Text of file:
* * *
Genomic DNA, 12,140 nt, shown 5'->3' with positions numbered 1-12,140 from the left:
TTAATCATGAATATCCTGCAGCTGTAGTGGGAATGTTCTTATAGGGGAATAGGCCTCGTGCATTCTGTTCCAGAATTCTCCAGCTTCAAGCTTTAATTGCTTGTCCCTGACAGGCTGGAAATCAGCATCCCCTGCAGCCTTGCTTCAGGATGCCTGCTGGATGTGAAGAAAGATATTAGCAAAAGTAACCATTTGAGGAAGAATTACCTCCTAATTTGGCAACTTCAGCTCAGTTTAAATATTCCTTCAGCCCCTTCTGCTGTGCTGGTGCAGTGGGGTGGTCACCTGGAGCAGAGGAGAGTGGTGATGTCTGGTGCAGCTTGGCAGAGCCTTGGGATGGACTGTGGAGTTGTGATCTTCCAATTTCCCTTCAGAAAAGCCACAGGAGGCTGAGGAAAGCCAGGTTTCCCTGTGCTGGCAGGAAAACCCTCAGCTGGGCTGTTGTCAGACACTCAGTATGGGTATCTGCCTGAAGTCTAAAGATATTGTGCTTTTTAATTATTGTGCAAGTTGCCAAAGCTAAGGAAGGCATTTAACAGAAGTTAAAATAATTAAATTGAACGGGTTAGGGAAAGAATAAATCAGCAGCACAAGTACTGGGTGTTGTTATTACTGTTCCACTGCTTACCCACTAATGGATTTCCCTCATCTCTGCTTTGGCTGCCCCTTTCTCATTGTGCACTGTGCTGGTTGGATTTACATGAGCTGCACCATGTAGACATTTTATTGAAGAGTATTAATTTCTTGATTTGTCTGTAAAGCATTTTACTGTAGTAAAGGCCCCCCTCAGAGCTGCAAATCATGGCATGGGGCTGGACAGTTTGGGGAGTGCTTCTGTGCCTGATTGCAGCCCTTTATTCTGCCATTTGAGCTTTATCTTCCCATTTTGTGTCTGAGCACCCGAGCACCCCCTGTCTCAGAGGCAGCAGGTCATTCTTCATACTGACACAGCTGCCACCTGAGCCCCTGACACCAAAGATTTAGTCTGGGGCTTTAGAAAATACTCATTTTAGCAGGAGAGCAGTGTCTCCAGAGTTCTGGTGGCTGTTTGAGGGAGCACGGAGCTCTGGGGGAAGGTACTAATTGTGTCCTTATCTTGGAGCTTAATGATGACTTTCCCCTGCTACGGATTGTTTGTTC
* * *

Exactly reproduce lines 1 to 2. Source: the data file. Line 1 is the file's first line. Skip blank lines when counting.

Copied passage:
Genomic DNA, 12,140 nt, shown 5'->3' with positions numbered 1-12,140 from the left:
TTAATCATGAATATCCTGCAGCTGTAGTGGGAATGTTCTTATAGGGGAATAGGCCTCGTGCATTCTGTTCCAGAATTCTCCAGCTTCAAGCTTTAATTGCTTGTCCCTGACAGGCTGGAAATCAGCATCCCCTGCAGCCTTGCTTCAGGATGCCTGCTGGATGTGAAGAAAGATATTAGCAAAAGTAACCATTTGAGGAAGAATTACCTCCTAATTTGGCAACTTCAGCTCAGTTTAAATATTCCTTCAGCCCCTTCTGCTGTGCTGGTGCAGTGGGGTGGTCACCTGGAGCAGAGGAGAGTGGTGATGTCTGGTGCAGCTTGGCAGAGCCTTGGGATGGACTGTGGAGTTGTGATCTTCCAATTTCCCTTCAGAAAAGCCACAGGAGGCTGAGGAAAGCCAGGTTTCCCTGTGCTGGCAGGAAAACCCTCAGCTGGGCTGTTGTCAGACACTCAGTATGGGTATCTGCCTGAAGTCTAAAGATATTGTGCTTTTTAATTATTGTGCAAGTTGCCAAAGCTAAGGAAGGCATTTAACAGAAGTTAAAATAATTAAATTGAACGGGTTAGGGAAAGAATAAATCAGCAGCACAAGTACTGGGTGTTGTTATTACTGTTCCACTGCTTACCCACTAATGGATTTCCCTCATCTCTGCTTTGGCTGCCCCTTTCTCATTGTGCACTGTGCTGGTTGGATTTACATGAGCTGCACCATGTAGACATTTTATTGAAGAGTATTAATTTCTTGATTTGTCTGTAAAGCATTTTACTGTAGTAAAGGCCCCCCTCAGAGCTGCAAATCATGGCATGGGGCTGGACAGTTTGGGGAGTGCTTCTGTGCCTGATTGCAGCCCTTTATTCTGCCATTTGAGCTTTATCTTCCCATTTTGTGTCTGAGCACCCGAGCACCCCCTGTCTCAGAGGCAGCAGGTCATTCTTCATACTGACACAGCTGCCACCTGAGCCCCTGACACCAAAGATTTAGTCTGGGGCTTTAGAAAATACTCATTTTAGCAGGAGAGCAGTGTCTCCAGAGTTCTGGTGGCTGTTTGAGGGAGCACGGAGCTCTGGGGGAAGGTACTAATTGTGTCCTTATCTTGGAGCTTAATGATGACTTTCCCCTGCTACGGATTGTTTGTTC